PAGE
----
Alternative OS for G3'd 9600

MacPhreak

macrumors regular
Original poster
Jul 19, 2004
167
0
Lexington, KY
Ok, here's the deal: I have way too many Macs, and no PC's (aside from my gaming rig, of course). I'd like to slap another OS onto one of my machines just for giggles, and I figured the best candidate would be my fastest non-work machine, a 9600 G3/300, currently with 384mb RAM.

I'd like to play with Linux (or BeOS, or the original OS X Server, if I could find them), but I really, REALLY don't want to go putzing around with command line foolishness. I had my heart set on Ubuntu linux, but after reading someone's tutorial (more like a tome) on how to get it running on an 'old world' Mac, I have started to think that it's a pipe dream.

Are there any other simple-to-get-running OS's that will run on a pre-G3 rig?
 

MisterMe

macrumors G4
Jul 17, 2002
10,650
29
USA
MacPhreak said:
Ok, here's the deal: I have way too many Macs, and no PC's (aside from my gaming rig, of course). I'd like to slap another OS onto one of my machines just for giggles, and I figured the best candidate would be my fastest non-work machine, a 9600 G3/300, currently with 384mb RAM.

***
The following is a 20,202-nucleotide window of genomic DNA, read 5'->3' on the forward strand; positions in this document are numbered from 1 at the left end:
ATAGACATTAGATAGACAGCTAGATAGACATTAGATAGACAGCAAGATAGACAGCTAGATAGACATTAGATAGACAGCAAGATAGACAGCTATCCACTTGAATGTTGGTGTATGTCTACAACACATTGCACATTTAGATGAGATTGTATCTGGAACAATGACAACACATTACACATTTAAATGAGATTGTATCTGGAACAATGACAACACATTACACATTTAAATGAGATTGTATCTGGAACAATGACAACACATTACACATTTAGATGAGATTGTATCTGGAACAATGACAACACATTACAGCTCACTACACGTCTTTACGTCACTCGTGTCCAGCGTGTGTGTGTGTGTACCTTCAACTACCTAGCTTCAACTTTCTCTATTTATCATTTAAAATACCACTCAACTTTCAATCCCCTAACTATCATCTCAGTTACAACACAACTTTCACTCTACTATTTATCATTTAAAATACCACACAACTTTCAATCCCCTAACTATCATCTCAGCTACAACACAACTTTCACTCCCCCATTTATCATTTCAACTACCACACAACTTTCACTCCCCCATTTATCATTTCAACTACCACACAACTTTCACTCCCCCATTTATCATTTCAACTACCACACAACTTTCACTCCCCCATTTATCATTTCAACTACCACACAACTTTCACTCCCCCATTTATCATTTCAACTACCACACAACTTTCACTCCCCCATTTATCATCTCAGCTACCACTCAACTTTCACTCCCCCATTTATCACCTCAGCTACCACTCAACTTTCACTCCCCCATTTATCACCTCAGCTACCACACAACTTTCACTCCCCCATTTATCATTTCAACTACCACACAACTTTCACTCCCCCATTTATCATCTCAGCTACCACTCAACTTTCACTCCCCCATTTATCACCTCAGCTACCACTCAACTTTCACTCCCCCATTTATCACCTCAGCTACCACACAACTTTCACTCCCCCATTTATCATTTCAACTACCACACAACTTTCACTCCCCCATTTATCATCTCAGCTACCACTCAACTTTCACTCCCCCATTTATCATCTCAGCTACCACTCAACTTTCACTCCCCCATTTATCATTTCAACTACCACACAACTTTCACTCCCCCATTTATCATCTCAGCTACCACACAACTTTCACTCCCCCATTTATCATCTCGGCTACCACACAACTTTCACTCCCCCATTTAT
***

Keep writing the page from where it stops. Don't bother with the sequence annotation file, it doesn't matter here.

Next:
I'd like to play with Linux (or BeOS, or the original OS X Server, if I could find them), but I really, REALLY don't want to go putzing around with command line foolishness. I had my heart set on Ubuntu linux, but after reading someone's tutorial (more like a tome) on how to get it running on an 'old world' Mac, I have started to think that it's a pipe dream.

Are there any other simple-to-get-running OS's that will run on a pre-G3 rig?
Why would you fixate on a single Linux distro that nobody ever heard tell of? There are other distros that support your computer. You can find them here.
 

MacPhreak

macrumors regular
Original poster
Jul 19, 2004
167
0
Lexington, KY
I've heard/read several others mention Ubuntu on here, plus I've run the live CD on my PC, and it seems to do okay. I've checked out the the PenguinPPC link before, which is why I had settled on Ubuntu. Debian seems to require some skill to install, and Mandrake won't give you a full install (including the graphics card drivers) unless you pay a monthtly fee. None of the other distros are listed as compatible with old-world PPCs.